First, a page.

Because they have different kinds of brake pads that are optimized for all-weather performance rather than best dry coefficient of friction (this necessitates higher mechanical advantage to have more clamping force), because they have less heat capacity, and because the disc is further away from the road than a rim.
The heat capacity of rims is large. A rim weighs often more than half a kilogram, and transfers some of its heat to the tire as well. When braking, the heat generation is not at such a high level that the rim would immediately heat to the boiling temperature of water. I suspect that when starting to brake, during the first rotation of the rim the brake pads work like a squeegee, removing all but a thin film of water from the rim. At the second rotation of the rim, the localized heating evaporates away the thin water film. At the third rotation of the rim, you have full braking force.
The rim is very close to the road, thus it is likely to get wet from splash water. A disc brake disc, not so much.
Good rims are made from aluminum because (among other reasons) aluminum is soft, so the brake pads do not "polish" the rim like they would do for a steel rim, but instead cause it to wear faster, resulting in a rough structure. The rough structure is what helps with wet braking.
Even if the brake disc is wet from splash water, the different kinds of brake pads not made from rubber have a smaller difference in coefficient of friction between wet and dry states.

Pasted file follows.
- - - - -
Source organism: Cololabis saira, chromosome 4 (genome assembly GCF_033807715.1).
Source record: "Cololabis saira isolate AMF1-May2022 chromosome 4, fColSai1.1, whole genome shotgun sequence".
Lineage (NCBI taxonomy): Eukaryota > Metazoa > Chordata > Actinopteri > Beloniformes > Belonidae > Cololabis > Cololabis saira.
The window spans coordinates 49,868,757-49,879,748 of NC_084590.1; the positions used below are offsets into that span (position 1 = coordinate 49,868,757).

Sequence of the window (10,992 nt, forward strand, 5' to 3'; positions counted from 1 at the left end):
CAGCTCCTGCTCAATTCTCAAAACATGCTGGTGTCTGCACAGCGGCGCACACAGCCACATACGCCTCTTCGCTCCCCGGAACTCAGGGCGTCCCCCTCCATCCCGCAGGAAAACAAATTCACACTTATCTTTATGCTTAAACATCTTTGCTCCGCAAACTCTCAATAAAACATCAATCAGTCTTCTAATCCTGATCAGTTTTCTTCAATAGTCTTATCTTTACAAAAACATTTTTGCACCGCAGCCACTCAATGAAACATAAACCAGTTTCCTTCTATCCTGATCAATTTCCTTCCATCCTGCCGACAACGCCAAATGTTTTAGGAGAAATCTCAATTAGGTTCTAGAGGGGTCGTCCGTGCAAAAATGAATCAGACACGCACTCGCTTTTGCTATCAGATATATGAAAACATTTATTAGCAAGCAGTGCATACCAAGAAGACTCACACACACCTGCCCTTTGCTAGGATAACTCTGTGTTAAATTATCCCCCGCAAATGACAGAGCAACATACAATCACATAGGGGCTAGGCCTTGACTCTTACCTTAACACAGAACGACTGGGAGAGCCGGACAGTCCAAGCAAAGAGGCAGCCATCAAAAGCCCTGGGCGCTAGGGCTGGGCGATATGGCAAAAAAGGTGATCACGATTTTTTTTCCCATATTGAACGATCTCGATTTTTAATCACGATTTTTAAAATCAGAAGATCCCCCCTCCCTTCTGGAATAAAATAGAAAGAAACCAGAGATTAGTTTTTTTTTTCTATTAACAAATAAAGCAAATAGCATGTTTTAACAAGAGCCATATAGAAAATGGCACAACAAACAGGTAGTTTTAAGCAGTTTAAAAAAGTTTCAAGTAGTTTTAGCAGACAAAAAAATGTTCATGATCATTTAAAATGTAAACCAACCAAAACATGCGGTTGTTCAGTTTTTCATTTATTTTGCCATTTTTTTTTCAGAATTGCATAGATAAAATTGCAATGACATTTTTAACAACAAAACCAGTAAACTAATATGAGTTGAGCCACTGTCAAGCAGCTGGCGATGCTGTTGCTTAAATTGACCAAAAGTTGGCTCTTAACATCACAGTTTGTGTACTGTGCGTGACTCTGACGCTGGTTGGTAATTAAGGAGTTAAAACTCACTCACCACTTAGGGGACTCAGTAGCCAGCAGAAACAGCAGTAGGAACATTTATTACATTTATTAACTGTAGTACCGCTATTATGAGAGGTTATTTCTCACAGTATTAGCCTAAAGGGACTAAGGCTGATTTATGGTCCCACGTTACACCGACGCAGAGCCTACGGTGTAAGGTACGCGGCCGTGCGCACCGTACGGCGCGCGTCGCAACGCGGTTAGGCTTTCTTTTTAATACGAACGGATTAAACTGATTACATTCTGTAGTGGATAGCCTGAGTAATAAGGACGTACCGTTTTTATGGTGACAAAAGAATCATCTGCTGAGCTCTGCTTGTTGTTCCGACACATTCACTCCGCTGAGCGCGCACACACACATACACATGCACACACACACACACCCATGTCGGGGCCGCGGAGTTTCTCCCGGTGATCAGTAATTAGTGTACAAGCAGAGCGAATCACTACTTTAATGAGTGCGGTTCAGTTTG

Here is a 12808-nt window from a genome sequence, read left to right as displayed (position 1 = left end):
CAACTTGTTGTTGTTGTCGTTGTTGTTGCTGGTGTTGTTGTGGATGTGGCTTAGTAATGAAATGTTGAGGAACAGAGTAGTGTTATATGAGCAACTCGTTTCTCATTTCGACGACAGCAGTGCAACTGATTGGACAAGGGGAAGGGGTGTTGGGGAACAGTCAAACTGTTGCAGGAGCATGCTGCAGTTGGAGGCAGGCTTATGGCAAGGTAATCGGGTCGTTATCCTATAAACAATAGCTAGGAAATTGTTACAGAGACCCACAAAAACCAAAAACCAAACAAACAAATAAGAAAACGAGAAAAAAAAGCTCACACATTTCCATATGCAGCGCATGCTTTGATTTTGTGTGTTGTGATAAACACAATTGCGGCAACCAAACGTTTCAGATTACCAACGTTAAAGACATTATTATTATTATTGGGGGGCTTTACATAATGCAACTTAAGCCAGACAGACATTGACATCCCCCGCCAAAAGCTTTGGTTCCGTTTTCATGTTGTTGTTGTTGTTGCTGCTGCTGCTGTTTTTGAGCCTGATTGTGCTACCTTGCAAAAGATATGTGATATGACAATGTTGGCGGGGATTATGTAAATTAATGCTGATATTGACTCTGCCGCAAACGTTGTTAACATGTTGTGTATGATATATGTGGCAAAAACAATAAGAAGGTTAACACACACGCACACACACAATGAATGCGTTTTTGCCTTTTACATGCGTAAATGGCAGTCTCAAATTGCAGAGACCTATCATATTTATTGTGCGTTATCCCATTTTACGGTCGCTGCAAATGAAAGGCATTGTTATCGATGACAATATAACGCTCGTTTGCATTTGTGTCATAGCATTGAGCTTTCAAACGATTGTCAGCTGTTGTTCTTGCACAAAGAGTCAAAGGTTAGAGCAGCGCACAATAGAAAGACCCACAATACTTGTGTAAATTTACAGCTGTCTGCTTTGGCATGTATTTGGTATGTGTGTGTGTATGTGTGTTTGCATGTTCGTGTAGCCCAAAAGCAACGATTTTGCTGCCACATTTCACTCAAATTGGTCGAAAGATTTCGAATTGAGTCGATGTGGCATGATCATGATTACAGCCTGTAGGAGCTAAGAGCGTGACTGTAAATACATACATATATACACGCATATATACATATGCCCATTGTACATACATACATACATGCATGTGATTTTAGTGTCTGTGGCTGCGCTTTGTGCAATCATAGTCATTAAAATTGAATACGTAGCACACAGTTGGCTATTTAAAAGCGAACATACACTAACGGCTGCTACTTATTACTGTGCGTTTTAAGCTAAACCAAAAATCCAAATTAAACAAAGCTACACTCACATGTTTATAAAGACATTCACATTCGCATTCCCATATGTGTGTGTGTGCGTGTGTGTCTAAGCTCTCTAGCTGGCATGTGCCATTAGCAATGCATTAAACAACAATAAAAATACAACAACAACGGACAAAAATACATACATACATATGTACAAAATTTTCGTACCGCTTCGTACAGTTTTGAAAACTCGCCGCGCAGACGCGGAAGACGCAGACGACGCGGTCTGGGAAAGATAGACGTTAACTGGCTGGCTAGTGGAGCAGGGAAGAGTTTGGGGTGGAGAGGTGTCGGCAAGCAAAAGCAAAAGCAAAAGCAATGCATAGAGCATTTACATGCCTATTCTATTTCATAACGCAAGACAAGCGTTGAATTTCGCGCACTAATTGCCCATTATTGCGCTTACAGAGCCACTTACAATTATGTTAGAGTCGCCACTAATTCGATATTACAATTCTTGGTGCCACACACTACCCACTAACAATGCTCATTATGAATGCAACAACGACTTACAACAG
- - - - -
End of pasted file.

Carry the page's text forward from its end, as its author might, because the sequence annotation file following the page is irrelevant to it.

Also, if you brake often, you will have discs that are boiling hot (example: 100 kg rider braking at 0.67 g creates about 1400 joules of energy per wheel revolution, and 0.12 kg steel brake disc stores 55.2 joules per degree Celsius, so going from 20 C to 100 C requires only about three wheel rotations with braking). The heat capacity of those small discs is not substantial, and the heat dissipation is not efficient either: the discs being small compared to the rims. If a splash of water hits a boiling hot brake disc, it evaporates immediately.
In a certain sense, the rim brake is the best possible disc brake, having the largest possible disc size, and reusing an existing component as the brake disc. However, a practical rim brake must track a wavy rim to allow riding home after a spoke-damaging accident, so the rim brakes are restricted to simple mechanical devices, and thus, they have low mechanical advantage and thus must use brake pads that have a huge difference in dry and wet coefficients of friction in order to get the best possible dry coefficient of friction. Also, the largest possible disc size increases the risk of the discs being wet from splash water.